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United States Department of Agriculture

Agricultural Research Service


item Johnson, Richard
item Bradley, Vicki

Submitted to: Crop Science
Publication Type: Peer Reviewed Journal
Publication Acceptance Date: 7/1/2000
Publication Date: 9/1/2000
Citation: Johnson, R.C., Bradley, V.L. 2000. Effective population size reduction associated with fecundity variation in grasses. Crop Science. 42:286-290.

Interpretive Summary: Preserving plant genetic resources requires understanding sampling methods associated with the seed increase process. In the relatively small populations associated with seed increase, the potential for random genetic drift is a major concern. To reduce genetic drift the key parameter is the effective population size, the number of plants effectively mating, rather than census population. This work showed that substantial reductions in the effective population were associated with the variability in seed production of grass accessions. However, a substantial improvement in effective population size was observed by sampling two plant panicles or spikes per plant. This work indicates that this sampling procedure may be a way to reduce genetic drift without greatly increasing the cost of the seed increase process.

Technical Abstract: The variance effective population size (Ne) is the key parameter for predicting genetic drift associated with germplasm regeneration. A major factor reducing Ne below the census population (N) is variation in seed production per plant. The objective of this study was to estimate Ne/N resulting from variation in seed production in three wind pollinated grass species, each represented by three accessions grown at two locations. For one accession from each species, Ne/N was also estimated on inflorescence samples from each plant. The average Ne/N values for species differed at P<0.05, with values of 0.42, 0.51, and 0.63 for Lolium perenne, Festuca pratensis, and Pseudoroegneria spicata, respectively. For inflorescence samples, Ne/N was 59 percent higher than the corresponding seed per plant values, and averaged 0.69, 0.88, and 0.86 for L. perenne, F. pratensis, and P. spicata, respectively. The results showed substantial reductions in Ne associated with variation in seeds per plant, but a substantial improvement in Ne with inflorescence sampling.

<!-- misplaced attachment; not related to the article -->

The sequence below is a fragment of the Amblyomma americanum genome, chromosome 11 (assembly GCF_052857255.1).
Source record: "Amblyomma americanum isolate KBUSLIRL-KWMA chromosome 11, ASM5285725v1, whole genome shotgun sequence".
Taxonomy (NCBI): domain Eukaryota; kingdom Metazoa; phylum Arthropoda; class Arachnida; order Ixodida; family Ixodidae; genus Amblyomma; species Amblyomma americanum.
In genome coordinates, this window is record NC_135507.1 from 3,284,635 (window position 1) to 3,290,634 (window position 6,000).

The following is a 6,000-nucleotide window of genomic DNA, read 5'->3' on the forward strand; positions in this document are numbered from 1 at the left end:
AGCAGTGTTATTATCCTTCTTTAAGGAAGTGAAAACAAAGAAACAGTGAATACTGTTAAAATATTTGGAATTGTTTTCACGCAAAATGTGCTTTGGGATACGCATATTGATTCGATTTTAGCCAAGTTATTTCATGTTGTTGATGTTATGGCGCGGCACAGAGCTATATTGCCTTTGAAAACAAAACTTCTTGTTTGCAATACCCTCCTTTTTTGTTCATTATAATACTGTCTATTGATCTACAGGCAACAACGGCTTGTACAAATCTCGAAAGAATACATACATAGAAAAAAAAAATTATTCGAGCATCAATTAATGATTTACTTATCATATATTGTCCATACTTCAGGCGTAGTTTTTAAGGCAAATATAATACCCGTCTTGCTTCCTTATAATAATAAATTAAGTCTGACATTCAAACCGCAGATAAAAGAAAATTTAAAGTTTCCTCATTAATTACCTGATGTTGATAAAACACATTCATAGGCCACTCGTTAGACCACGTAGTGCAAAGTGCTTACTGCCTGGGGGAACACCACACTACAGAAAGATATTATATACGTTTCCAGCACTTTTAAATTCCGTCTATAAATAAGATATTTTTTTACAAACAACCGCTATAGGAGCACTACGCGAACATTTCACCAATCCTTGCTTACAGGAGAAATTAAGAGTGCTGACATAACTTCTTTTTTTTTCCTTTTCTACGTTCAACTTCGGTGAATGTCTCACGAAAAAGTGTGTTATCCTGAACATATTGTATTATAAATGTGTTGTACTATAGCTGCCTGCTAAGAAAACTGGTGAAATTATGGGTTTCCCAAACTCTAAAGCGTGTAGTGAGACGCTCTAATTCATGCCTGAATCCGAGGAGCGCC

Last Modified: 10/17/2017
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